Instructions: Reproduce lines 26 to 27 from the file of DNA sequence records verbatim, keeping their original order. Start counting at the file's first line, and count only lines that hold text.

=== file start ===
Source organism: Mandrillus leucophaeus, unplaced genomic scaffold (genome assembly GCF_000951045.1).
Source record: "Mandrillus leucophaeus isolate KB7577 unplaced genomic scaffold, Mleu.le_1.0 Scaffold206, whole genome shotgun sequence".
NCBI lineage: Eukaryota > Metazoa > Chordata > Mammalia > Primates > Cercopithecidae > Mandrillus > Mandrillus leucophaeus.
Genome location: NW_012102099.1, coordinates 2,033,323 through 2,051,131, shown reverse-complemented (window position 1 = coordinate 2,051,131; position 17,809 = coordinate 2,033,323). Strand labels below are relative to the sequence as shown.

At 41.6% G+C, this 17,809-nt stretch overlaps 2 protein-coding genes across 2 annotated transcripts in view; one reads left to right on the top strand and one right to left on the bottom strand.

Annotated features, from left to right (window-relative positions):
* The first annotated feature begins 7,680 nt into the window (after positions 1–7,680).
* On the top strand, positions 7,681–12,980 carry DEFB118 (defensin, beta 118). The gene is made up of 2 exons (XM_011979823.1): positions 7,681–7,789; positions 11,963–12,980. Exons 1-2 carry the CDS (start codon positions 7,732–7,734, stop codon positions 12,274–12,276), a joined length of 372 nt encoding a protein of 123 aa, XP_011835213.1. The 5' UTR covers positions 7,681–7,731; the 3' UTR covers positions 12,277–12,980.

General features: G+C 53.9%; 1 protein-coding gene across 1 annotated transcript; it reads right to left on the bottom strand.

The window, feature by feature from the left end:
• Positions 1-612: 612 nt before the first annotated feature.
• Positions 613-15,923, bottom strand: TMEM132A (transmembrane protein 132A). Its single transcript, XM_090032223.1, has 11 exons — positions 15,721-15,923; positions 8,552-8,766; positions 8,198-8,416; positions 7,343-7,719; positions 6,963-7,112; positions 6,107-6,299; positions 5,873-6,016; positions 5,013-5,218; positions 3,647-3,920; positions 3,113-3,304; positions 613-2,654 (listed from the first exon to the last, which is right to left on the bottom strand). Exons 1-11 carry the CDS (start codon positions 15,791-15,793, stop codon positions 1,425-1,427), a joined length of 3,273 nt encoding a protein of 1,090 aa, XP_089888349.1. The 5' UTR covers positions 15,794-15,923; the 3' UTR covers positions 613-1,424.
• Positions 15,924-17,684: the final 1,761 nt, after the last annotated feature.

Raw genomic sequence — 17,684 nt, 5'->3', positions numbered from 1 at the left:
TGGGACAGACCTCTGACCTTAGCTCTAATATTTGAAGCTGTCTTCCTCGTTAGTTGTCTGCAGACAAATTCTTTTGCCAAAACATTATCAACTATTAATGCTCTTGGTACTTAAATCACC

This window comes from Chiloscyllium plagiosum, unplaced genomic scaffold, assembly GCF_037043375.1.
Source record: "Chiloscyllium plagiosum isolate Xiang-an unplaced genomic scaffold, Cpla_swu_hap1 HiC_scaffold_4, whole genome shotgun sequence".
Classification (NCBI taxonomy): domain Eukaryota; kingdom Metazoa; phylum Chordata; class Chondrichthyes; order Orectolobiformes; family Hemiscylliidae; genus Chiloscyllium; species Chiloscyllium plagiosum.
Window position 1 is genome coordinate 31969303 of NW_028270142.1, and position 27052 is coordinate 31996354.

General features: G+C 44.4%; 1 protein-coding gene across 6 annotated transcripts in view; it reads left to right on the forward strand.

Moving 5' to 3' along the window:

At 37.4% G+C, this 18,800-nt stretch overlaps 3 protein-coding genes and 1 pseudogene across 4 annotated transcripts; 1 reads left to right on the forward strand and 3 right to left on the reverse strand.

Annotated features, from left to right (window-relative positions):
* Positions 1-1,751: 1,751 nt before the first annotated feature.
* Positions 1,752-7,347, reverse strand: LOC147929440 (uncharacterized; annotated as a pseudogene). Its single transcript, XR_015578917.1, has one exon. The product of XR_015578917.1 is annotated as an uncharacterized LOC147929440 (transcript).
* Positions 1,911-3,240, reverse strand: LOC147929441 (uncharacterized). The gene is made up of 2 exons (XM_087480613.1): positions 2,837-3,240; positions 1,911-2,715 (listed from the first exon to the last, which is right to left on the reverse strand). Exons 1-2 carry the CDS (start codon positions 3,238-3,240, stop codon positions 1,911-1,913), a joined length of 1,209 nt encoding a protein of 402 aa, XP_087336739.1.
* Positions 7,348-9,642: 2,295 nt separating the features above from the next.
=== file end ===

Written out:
* Positions 1,911-3,240, reverse strand: LOC147929441 (uncharacterized). The gene is made up of 2 exons (XM_087480613.1): positions 2,837-3,240; positions 1,911-2,715 (listed from the first exon to the last, which is right to left on the reverse strand). Exons 1-2 carry the CDS (start codon positions 3,238-3,240, stop codon positions 1,911-1,913), a joined length of 1,209 nt encoding a protein of 402 aa, XP_087336739.1.
* Positions 7,348-9,642: 2,295 nt separating the features above from the next.